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Interfaith Wisdom for Our Modern Times

Wisdom has built her house, she has hewn her seven pillars. She has prepared her food, she has mixed her wine; she has also set her table. (Proverbs 9:1) When Akbar the Great built the Ibidat Khana, or “House of Worship” in the city of Fatehpur Sikri, India during the 16th century, he intended to […]

June 25th

The Religious Roots of American Environmentalism

The following is reprinted with permission from Religion Dispatches. Follow RD on Facebook or Twitter for daily updates and be sure to check out RD’s cool, new science section, The Cubit, which examines the intersection between science, religion, technology, and ethics. By Lauren Sutton What do the Mad Max franchise, protests of the Keystone pipeline, and […]

June 16th

Guardians Of This Refuge: Tarkovsky, Nerval, And Our Personal “Gods”

Not long after I saw Andrei Tarkovsky’s mesmerizing Stalker last year, I read Aurélia, Gérard de Nerval’s “memoir of his madness” (madness meant literally). At the time, I didn’t make any connection between the two. It took a chance revisiting of Nerval’s story, after recently writing about Tarkovsky’s film, to realize their uncanny similarities. Nerval […]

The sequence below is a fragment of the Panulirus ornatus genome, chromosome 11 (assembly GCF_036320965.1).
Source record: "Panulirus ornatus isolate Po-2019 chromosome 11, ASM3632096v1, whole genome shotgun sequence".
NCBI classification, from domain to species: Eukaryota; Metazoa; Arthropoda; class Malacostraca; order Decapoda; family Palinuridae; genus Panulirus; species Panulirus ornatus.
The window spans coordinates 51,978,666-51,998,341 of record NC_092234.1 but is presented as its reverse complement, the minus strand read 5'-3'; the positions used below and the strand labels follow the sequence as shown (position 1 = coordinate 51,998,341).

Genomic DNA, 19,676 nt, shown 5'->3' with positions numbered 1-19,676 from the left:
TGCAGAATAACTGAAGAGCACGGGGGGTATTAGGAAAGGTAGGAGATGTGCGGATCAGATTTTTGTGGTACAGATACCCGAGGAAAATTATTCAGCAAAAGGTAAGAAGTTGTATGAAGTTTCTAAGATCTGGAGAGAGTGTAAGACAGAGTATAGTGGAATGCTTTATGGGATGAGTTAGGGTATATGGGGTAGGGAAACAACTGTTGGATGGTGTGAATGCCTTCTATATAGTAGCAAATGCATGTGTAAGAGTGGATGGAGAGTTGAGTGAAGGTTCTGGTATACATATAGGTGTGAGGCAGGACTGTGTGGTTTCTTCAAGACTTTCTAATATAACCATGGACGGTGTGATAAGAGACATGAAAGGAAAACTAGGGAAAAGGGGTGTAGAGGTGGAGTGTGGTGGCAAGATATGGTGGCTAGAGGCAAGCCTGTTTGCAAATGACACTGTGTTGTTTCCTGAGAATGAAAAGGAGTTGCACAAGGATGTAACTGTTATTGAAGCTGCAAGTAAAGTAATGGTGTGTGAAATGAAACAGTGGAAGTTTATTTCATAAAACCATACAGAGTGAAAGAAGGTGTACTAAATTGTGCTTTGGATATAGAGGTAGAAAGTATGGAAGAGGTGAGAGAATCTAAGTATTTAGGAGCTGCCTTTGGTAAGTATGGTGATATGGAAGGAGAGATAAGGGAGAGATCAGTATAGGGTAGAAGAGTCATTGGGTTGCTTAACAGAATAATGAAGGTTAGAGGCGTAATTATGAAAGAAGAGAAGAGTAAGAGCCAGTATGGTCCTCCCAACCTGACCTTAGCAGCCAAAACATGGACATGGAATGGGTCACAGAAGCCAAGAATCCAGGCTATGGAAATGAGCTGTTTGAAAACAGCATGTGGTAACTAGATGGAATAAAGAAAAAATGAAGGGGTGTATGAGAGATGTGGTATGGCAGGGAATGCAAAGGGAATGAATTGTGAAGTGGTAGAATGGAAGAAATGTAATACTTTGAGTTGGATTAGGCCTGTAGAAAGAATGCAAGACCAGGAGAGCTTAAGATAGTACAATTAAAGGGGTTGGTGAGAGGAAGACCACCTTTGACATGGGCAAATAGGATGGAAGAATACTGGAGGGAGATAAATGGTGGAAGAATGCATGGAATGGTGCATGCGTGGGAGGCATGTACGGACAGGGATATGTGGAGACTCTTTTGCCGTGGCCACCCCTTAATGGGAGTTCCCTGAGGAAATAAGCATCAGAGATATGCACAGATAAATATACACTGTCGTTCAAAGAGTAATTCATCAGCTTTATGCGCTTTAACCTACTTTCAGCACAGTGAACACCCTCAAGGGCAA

February 25th

Meltdown In Tibet Exposes Ecological Damage In Tibet

  Water is one of the most important commodities in the world. It is something we cannot live without, and despite the fact that is covers two thirds of our planet, drinking water is scarce in too many places around the world. A lot of this is due to mining and engineering that ruin ecosystems […]

February 24th

The Age of Sabots in 15th Century Netherlands

In terms of cleaning up an old house and making it livable at the same time, I’ve so far mentioned items either directly useful, like chairs to sit in, or ritualistically useful, like a historical tea set. But other found objects fit less obviously into the spheres of use. In fact, with the advances in […]

February 3rd

Magic, But Not In Black and White

The occult has traditionally enjoyed a mixed, often lukewarm at best, reception among organized religions. Chaos Magic, a relatively recently developed postmodern occult tradition which emphasizes the pragmatic use of belief systems, seems unlikely to buck the trend. (Add to that Chaos Magic’s mutual feelings towards religion.) But by taking an objective approach, we can […]

December 26th

Thoreau’s Life in the Woods

Throughout Thoreau’s philosophy one can see a sort of neo-Taoism, specifically a way of understanding “higher” thought, spiritual and otherwise, through his reverance of nature: “It is something to be able to paint a particular picture, or to carve a statue, and so to make a few objects beautiful; but it is far more glorious […]

December 15th

Communal Gardening Realized

Examining the “nature versus nurture” debate in the early 1930s, anthropologist Margaret Mead spent time among the native populations of New Guinea. The results of her studies were published in Sex & Temperament in Three Primitive Societies. Within her studies, Mead describes some interesting habits of the societies in which she lived — manifestations of […]

December 1st